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I have a man aged 65 in the Scottish 1841 census and his occupation is Mer, Ner or Her. I have looked online and cannot find the answer. He was a Carter Pauper in the 1851 census.

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    Hi Alison, do you have a scan of the image that you can edit into your question?
    – shoover
    Nov 2, 2023 at 15:38
  • Hi, Alison, welcome to G&FH.SE! It helps to tell us more about your prior research effort than simply saying "I have looked online". If we know how and where you looked, we can write better answers. You can find out more about how the site works by looking in our help center including How do I ask a good question?
    – Jan Murphy
    Nov 2, 2023 at 23:40

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Rather than beating your head over deciphering one line of the census, or searching for a specific possible abbreviation, try broadening your outlook. Some strategies:

  • Read published accounts of the census to see what occupations were common in the parish
  • Look for the parish in the Statistical Accounts of Scotland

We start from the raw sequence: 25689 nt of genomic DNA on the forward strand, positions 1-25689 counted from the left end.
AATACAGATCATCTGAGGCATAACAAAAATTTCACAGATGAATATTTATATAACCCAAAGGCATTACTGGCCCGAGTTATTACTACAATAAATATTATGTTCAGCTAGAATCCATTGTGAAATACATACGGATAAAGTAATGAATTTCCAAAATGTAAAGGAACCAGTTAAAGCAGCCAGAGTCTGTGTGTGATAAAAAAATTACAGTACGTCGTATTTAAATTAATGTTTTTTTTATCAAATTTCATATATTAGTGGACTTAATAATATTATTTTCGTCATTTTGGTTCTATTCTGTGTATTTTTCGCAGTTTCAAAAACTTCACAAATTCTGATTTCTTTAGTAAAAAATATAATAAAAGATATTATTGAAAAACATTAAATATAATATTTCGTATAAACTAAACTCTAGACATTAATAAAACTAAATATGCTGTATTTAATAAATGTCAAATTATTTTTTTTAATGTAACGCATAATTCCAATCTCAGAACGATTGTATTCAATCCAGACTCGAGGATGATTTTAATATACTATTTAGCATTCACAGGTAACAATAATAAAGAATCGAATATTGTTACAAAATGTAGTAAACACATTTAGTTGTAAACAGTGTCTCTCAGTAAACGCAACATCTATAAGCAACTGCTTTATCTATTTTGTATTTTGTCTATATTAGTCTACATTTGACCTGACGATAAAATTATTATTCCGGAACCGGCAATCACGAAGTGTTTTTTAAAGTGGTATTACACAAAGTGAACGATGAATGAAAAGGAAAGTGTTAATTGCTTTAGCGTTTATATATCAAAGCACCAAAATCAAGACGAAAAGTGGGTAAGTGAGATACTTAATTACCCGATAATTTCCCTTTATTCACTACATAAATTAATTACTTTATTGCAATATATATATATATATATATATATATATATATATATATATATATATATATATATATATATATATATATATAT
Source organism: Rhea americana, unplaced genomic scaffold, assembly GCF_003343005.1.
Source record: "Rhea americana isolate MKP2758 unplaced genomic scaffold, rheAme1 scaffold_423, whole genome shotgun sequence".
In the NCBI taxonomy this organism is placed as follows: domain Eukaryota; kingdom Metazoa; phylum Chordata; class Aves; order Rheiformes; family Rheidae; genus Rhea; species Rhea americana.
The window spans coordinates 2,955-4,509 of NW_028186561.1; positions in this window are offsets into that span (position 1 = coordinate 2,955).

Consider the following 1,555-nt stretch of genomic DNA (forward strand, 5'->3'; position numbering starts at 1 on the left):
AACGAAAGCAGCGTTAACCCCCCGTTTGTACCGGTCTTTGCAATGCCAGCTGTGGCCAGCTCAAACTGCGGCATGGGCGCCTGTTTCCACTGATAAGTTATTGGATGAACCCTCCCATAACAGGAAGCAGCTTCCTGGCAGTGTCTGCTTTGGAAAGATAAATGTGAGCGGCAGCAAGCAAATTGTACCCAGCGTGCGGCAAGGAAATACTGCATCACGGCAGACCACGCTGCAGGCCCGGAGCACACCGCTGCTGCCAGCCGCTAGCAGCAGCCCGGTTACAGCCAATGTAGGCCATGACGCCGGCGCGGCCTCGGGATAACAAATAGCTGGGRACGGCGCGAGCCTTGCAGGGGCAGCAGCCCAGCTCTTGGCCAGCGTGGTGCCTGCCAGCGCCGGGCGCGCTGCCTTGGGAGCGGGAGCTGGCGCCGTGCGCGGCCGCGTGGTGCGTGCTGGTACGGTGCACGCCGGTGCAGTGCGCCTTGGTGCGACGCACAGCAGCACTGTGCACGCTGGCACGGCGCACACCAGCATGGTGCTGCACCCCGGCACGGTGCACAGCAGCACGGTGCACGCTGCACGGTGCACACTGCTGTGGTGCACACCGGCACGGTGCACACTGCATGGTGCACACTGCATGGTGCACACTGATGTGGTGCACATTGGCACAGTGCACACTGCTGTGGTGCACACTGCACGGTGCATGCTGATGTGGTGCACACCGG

• Read more of the census to see if you can find younger people with a smiliar occupation abbreviation, then correlate with other records such as trade directories

I realize that it is not as easy to browse an entire census for Scotland than it is in other countries. However, if you can find transcriptions made by others, it gives you another opinion on what the writing said. It is easier to puzzle out a difficult piece of writing if you have published works as a guide when you are puzzling out the letter shapes.

In one US Census, I had a street name that looked like an S followed by a long squiggle. It was difficult even to say how many letters were in the name. Checking against a city directory made it easy to see that the name was "Summer" street; anyone who lived in that area would have recognized the name instantly.

Resources:

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